By Diane Ako
Alternate working title for this post: Are you smarter than a first grader?
Olivia started asking me what I know about the Pilgrims, because she needs to write a report about them. The teacher read them a story and asked the class to write about it.
"What do you have?" I asked.
"They sailed from England to America, and some died or got sick because of the ship. They left England because they didn't want to go to the King's church; they had their own church to go to. They met Squanto in the spring and he taught them to do all sorts of stuff. They were so happy, they had a feast for three days," she said.
"Who is Squanto?" I asked.
"I have no idea. A guy who was their friend," she answered. "So, what else can I add to this?"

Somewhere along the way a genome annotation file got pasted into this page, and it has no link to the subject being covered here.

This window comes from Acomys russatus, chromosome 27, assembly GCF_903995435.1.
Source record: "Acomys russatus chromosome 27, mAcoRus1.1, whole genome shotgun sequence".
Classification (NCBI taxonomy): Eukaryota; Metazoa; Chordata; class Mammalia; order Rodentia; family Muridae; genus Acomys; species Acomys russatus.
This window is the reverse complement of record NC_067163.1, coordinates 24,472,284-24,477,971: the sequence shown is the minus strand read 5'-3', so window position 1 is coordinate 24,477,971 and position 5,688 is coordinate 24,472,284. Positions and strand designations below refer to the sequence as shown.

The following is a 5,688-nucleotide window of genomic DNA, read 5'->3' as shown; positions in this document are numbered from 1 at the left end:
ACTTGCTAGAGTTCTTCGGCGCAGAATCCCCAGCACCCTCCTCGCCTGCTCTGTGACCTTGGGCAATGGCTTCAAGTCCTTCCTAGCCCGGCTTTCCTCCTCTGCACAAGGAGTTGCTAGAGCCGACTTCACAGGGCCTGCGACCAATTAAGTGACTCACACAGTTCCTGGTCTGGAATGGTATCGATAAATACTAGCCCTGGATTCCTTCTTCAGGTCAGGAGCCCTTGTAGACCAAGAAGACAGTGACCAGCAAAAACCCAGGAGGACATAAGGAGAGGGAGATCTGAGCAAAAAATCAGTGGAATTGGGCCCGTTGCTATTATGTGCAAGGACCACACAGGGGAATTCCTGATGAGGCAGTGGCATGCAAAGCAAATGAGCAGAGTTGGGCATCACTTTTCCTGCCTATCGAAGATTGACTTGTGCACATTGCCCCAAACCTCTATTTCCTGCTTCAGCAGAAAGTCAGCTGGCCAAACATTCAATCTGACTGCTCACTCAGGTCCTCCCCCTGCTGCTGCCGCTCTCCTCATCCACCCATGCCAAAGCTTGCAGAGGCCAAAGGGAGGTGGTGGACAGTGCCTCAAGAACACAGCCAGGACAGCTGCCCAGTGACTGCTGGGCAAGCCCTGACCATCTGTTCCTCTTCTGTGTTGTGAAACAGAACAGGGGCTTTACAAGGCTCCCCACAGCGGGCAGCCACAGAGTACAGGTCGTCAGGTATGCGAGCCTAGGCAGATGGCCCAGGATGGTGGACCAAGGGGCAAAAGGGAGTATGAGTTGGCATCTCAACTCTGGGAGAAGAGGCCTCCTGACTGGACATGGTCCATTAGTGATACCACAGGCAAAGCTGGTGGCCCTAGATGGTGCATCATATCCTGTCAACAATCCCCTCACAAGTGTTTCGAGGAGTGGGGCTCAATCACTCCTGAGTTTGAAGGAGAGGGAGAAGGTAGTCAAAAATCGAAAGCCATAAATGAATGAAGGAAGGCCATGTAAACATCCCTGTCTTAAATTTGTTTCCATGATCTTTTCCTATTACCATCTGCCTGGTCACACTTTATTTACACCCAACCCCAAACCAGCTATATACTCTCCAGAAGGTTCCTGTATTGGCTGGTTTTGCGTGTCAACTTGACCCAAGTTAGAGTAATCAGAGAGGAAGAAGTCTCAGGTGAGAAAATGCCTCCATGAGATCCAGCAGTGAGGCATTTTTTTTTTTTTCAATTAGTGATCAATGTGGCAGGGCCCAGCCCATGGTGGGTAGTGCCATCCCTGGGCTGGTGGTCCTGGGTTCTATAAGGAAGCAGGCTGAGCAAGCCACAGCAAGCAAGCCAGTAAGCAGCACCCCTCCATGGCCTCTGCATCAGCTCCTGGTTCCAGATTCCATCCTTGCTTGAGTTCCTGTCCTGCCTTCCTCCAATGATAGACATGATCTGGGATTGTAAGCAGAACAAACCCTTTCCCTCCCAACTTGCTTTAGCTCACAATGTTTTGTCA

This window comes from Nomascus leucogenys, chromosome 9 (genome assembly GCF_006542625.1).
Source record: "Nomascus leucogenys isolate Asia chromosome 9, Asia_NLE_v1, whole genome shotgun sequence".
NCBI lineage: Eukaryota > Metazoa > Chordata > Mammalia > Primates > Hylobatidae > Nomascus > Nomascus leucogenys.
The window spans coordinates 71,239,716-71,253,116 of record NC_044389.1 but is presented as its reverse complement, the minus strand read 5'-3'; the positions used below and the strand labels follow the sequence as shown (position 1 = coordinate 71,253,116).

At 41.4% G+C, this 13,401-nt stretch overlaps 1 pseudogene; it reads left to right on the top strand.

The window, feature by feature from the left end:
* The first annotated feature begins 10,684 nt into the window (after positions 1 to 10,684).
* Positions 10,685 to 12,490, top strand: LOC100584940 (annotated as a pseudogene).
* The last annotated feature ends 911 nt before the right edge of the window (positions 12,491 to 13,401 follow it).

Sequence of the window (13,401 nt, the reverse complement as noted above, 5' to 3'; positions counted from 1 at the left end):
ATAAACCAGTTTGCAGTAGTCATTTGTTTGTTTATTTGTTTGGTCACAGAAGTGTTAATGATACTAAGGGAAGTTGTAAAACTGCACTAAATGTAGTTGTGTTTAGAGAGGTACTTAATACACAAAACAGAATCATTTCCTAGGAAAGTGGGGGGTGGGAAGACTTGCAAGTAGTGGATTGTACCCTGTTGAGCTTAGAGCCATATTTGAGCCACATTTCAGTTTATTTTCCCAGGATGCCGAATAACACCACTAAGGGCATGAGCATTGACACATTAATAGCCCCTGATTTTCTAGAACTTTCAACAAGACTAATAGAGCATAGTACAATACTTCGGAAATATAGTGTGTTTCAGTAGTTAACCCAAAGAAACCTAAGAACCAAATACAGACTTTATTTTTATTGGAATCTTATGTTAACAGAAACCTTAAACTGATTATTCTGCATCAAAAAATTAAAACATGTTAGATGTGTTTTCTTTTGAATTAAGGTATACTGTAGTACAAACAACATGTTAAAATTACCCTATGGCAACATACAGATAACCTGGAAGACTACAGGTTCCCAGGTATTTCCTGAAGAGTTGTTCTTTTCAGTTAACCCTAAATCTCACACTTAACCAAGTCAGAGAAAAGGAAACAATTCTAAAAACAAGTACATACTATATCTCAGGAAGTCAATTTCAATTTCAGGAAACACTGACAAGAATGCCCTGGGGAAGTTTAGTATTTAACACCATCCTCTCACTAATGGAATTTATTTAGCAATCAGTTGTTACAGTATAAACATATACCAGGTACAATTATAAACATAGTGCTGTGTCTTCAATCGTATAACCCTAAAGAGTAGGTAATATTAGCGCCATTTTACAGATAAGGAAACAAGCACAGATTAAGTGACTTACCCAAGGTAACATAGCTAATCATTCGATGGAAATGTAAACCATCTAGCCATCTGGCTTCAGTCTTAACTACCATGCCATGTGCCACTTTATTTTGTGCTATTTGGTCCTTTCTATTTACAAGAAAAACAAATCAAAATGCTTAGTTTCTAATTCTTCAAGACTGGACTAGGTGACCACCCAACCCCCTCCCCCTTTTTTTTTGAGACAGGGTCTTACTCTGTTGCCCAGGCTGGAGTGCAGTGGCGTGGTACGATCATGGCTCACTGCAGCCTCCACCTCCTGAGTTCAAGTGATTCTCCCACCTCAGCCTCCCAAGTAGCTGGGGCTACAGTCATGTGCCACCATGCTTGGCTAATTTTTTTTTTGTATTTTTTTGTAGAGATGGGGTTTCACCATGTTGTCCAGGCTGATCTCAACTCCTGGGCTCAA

That's actually more information than I know at this point. How embarrassing. I'm American and I just go through this national ritual without thinking too much about the origins.
Pressed to answer, I offered, "Did she tell you the year was 1620?"
"No," Olivia said without enthusiasm. One measly fact; lame, Mom! "What else do you know about this?"
"Um. Did she tell you what they ate for dinner?" I threw back.
"No... do you know anything besides what I told you?" Olivia quizzed suspiciously.
"I don't. We can search it online?" I admitted.
"I'll ask Daddy," she stated, and I could feel my relevance being sucked out of me.
"You can't. It's not his holiday," I explained. "They don't have that in Denmark."
I feel like I've just told her the precursor to the Santa myth. I mean, for years we've said we know all and see all, and now we both know less than she about the Pilgrim Fathers.
In trying to be positive, I will say I am thankful that I still know some things that my kid doesn't. For now.